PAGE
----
Another loop design that I found interesting was featured in the March 2008 QST, page 56. The author describes a 187-ft loop of #26 AWG black insulated Copperweld wire. It terminates directly on an SGC SG-237 antenna tuner mounted just below the window sill where the antenna wires enter his antenna-restricted apartment.

Tuesday, April 14, 2009

160 m Inverted L Antenna

The other antenna that W4BXI likes to use on 160 m is a center-fed inverted L using ladder line. The sketches below provide the configuration details. Click on the image to enlarge it.

I entered this data into the 4nec2 software as a new model for analysis. Since there is not a convenient way to depict the sloped terrain, I used a level ground terrain. The model structure is shown below as it appears in the program. White lines are the antenna elements, blue lines are the ladder line feeder, and green lines are the xyz axes.

The program's main output window is shown below. It indicates the impedance at the end of the feedline to be 131+j691 ohms (703.31 ohms @ 79.27o) at 1.8 MHz. The SWR for a 50-ohm source is calculated to be 75.7. For comparison, the impedance at the antenna feedpoint, with feedline removed, calculates to be 38.5-j40.5 ohms (55.88 ohms @ -46.45o).

The variation of SWR, for a 50-ohm source, is shown in the graph below.

The next set of graphs show the variation of impedance, etc. vs frequency at the end of the feedline. The values at 1.8 MHz are highlighted.

The program is able to calculate the component values for several types of networks to match the feedline impedance to a 50-ohm source. The values for each network type are shown below. Component values for a (C-L-C) high-pass T-network are highlighted in green. This gives an indication of the component ranges that may be used in an antenna tuner to achieve a match for this model approximation.

The next plot shows the far field horizontal radiation pattern for the modeled antenna. Major lobes are seen to be perpendicular to the 130 ft leg that is 60 ft above ground. It is not known how this pattern would differ for a sloped ground terrain.

The final figure shows a 2-dimensional slice of the radiation pattern, color-coded for intensity. The elevated 130 ft leg of the antenna appears as a white line emerging from the pattern. The other leg is seen as a white vertical line that connects to another white line extending to the right, close to ground. Blue lines represent the ladder line feeder.

The program enables one to rotate this pattern in all directions for other views.

Monday, April 6, 2009

ICOM IC-7600

Also from Phil:
"New ICOM IC-7600 is now shipping – first reviews are starting to come in. Wide dynamic range and many nice features - looks like another winner for ICOM. Gotta’ like that sexy hi-res display and built-in spectrum scope. Add a USB keyboard and work PSK31/RTTY. "

Solar Powered Station

Phil sends us news about this Australian Solar Powered Station.
"be sure and check out his station and photo gallery web pages – talk about a low noise floor QTH! Note the 670 amp-hour (solar-charged) battery set, his “homemade” antenna rotor/direction indicator and his “neighbors”."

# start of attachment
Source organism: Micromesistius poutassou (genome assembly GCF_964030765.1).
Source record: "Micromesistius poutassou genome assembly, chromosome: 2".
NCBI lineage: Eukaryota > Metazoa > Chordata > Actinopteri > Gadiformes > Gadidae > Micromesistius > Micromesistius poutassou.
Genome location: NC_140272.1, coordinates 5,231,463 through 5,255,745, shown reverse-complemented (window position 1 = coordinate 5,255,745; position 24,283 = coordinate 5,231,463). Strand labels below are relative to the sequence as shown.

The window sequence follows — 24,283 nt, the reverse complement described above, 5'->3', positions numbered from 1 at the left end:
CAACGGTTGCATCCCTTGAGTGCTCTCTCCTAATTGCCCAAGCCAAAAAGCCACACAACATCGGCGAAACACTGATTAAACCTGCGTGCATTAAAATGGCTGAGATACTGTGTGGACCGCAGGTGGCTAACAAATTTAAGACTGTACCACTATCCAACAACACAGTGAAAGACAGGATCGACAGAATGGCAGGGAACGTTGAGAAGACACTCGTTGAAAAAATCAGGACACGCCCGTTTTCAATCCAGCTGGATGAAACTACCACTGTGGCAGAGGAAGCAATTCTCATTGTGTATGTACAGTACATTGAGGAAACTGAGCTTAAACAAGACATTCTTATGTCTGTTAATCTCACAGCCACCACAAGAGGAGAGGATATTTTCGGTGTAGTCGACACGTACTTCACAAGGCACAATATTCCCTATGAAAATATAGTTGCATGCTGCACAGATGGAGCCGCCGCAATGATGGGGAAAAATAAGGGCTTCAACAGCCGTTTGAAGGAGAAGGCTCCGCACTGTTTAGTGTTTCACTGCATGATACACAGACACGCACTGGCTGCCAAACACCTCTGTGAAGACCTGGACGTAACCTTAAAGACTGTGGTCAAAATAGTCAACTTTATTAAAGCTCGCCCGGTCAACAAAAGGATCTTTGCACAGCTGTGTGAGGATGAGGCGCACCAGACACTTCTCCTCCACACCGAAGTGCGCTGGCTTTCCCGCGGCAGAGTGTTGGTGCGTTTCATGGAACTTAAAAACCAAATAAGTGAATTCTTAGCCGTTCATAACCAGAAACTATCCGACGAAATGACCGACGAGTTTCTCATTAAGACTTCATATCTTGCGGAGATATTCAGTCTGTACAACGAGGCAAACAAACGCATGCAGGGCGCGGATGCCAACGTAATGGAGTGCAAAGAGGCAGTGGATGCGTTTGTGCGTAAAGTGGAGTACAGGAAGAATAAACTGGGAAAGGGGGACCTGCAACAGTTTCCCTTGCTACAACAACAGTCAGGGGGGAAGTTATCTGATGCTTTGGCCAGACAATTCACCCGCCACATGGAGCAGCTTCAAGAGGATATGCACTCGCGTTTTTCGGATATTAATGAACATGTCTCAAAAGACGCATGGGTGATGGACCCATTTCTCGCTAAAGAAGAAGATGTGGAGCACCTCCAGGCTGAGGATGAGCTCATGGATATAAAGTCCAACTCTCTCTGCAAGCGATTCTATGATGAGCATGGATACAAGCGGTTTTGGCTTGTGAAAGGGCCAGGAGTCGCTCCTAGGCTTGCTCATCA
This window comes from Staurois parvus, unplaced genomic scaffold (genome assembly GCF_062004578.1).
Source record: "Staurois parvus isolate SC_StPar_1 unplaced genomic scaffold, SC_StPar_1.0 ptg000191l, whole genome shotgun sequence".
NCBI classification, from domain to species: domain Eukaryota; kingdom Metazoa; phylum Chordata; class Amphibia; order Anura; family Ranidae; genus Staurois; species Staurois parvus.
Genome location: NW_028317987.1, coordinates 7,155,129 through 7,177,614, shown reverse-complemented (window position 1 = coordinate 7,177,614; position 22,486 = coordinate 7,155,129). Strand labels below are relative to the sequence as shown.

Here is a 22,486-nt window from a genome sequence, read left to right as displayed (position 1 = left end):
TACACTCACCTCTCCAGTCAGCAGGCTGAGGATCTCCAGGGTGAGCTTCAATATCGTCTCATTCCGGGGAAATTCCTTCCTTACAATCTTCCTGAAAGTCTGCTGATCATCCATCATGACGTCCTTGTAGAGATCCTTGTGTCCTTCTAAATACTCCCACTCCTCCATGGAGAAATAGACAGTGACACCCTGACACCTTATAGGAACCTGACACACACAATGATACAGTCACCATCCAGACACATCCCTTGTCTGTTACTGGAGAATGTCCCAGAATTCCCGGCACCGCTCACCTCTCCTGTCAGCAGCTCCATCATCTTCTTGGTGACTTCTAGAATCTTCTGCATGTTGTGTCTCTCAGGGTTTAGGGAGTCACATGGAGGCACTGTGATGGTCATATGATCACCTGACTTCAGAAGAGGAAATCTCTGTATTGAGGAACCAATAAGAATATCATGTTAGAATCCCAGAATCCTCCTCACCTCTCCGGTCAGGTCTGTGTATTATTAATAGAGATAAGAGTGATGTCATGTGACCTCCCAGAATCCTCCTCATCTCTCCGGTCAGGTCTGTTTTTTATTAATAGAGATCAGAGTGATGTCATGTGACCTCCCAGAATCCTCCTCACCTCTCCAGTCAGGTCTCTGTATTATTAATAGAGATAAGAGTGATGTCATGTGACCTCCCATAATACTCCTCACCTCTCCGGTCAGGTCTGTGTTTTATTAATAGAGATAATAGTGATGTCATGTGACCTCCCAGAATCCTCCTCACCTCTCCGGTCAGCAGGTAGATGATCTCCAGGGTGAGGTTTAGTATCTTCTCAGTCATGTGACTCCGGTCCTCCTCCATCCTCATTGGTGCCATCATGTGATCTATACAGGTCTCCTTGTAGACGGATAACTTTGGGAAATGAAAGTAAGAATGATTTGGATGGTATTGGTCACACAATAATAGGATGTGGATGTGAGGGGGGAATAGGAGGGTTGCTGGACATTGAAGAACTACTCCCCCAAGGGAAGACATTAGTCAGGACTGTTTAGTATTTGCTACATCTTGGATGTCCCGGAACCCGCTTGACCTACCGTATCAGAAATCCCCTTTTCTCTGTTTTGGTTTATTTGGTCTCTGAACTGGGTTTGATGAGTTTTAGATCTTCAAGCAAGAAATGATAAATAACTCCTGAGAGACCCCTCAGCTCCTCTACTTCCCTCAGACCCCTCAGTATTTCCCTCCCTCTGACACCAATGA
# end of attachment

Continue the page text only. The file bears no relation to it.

Thanks, Phil.

Sunday, April 5, 2009

Plot of Impedance vs Frequency

For a wider view of W4BXI's 160m antenna properties I used the 4nec2 program's feature that plots impedance vs frequency. The above plot (click to magnify) is from 1.0 to 29.7 MHz in steps of 0.2 MHz. (I started at 1 MHz to get whole numbers on the x-axis.)

The color-coded points and scales identify resistance, reactance, impedance, and phase. A nice program feature is the display of numeric values when you click on a specific point. In the above example I clicked on the 7.2 MHz point before I made the screen capture.

This plot shows the repeating peaks and nulls of impedance, etc. as the program sweeps through the chosen frequency range (with a maximum of 256 steps). The corresponding Smith chart (not included here) shows a series of 16 circles passing through the calculated impedance points plotted around the chart.

Friday, April 3, 2009

Smith Chart Views

As mentioned in the March 31 posting, I have used the Smith chart to check the calculation of impedance at the transmitter end of the 120' feedline. The starting point was the antenna's feed point impedance that is marked on the chart shown here (click on image to magnify). This calculated impedance is in the neighborhood of a dipole's impedance near resonance. The SWR circle shown is based on connecting with a feedline with characteristic impedance of 450 ohms, which is the reference point at the chart's center. The same results can be seen on a paper copy of the Smith chart when plotting with coordinates normalized to the 450-ohm characteristic impedance.

This second chart shows the location of impedance coordinates at the end of the 120' feedline, which represents 0.24 wavelength toward the generator (transmitter). The blue radial line (spoke) from the center is aligned with the 0.24 wavelength mark on the outer perimeter scale. The intersection of this line with the constant SWR circle gives the approximate impedance at the end of the feedline, as annotated in red. This value agrees, within the margin of positioning the mouse cursor, with the value calculated previously.

This final chart shows the range of impedance values (black dots along orange curve) that the program calculated when sweeping from 1.6 to 2.0 MHz. The 1.6 MHz point is identified with the green spoke line and its values are shown in the lower right-hand corner of the page.